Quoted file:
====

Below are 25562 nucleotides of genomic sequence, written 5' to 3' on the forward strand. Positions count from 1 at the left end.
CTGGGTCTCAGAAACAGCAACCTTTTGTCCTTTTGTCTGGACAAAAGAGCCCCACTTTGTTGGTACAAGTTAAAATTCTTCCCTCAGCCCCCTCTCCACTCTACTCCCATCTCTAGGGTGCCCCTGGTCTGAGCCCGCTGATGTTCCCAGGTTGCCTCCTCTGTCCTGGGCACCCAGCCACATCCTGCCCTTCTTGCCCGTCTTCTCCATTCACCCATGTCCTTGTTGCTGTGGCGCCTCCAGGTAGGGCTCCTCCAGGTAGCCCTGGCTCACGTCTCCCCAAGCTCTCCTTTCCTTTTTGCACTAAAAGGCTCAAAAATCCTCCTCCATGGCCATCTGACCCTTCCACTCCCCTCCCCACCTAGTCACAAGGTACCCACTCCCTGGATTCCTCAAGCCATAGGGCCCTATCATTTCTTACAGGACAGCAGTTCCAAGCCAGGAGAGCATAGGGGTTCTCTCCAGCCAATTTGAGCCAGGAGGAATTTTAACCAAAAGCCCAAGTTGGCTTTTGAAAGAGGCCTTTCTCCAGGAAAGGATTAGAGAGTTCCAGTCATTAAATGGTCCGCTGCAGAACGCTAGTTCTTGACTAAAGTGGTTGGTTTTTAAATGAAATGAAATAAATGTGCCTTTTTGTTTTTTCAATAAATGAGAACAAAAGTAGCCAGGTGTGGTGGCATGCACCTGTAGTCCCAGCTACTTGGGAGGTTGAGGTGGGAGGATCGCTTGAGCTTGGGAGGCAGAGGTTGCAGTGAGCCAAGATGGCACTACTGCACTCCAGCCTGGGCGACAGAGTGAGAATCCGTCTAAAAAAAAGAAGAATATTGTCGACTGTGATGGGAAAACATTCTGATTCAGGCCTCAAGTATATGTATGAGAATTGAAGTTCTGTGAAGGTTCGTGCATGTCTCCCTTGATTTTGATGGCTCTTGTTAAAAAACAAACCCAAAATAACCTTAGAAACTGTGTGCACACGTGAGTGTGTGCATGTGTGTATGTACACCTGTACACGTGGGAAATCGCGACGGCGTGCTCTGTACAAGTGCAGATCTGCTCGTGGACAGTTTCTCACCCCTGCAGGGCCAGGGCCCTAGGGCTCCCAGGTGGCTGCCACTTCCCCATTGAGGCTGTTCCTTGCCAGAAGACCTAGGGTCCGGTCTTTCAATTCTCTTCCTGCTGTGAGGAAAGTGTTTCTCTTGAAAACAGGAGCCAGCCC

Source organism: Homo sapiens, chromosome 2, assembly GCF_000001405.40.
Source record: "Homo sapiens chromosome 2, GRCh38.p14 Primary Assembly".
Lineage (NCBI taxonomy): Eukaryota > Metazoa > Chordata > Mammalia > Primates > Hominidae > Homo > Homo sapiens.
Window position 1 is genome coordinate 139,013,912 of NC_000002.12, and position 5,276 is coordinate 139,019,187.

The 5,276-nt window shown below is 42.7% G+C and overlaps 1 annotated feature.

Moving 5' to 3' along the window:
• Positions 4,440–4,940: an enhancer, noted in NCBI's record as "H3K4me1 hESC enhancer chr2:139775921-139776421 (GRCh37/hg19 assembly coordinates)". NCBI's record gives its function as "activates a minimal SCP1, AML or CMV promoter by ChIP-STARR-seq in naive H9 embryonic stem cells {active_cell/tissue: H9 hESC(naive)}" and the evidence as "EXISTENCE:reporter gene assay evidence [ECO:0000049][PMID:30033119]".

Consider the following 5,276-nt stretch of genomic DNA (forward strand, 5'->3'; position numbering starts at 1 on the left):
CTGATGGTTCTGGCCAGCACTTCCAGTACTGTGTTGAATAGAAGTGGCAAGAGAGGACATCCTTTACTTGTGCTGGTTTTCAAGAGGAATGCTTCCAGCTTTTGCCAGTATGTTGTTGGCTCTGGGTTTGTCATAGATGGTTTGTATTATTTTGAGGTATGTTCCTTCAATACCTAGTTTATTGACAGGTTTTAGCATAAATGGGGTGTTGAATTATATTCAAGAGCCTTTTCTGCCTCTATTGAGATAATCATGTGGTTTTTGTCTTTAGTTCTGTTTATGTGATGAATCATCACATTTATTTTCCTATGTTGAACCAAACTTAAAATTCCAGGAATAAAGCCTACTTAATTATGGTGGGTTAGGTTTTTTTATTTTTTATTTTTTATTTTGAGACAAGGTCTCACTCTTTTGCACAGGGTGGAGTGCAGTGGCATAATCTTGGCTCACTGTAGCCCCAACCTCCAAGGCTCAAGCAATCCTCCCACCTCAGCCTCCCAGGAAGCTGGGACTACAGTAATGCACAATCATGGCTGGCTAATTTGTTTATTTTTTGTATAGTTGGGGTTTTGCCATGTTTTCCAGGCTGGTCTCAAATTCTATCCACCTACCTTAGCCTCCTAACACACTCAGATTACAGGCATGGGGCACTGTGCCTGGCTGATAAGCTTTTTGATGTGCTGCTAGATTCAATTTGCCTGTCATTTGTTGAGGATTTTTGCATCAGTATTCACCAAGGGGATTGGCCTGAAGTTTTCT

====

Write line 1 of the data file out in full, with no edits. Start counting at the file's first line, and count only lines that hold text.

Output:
Below are 25562 nucleotides of genomic sequence, written 5' to 3' on the forward strand. Positions count from 1 at the left end.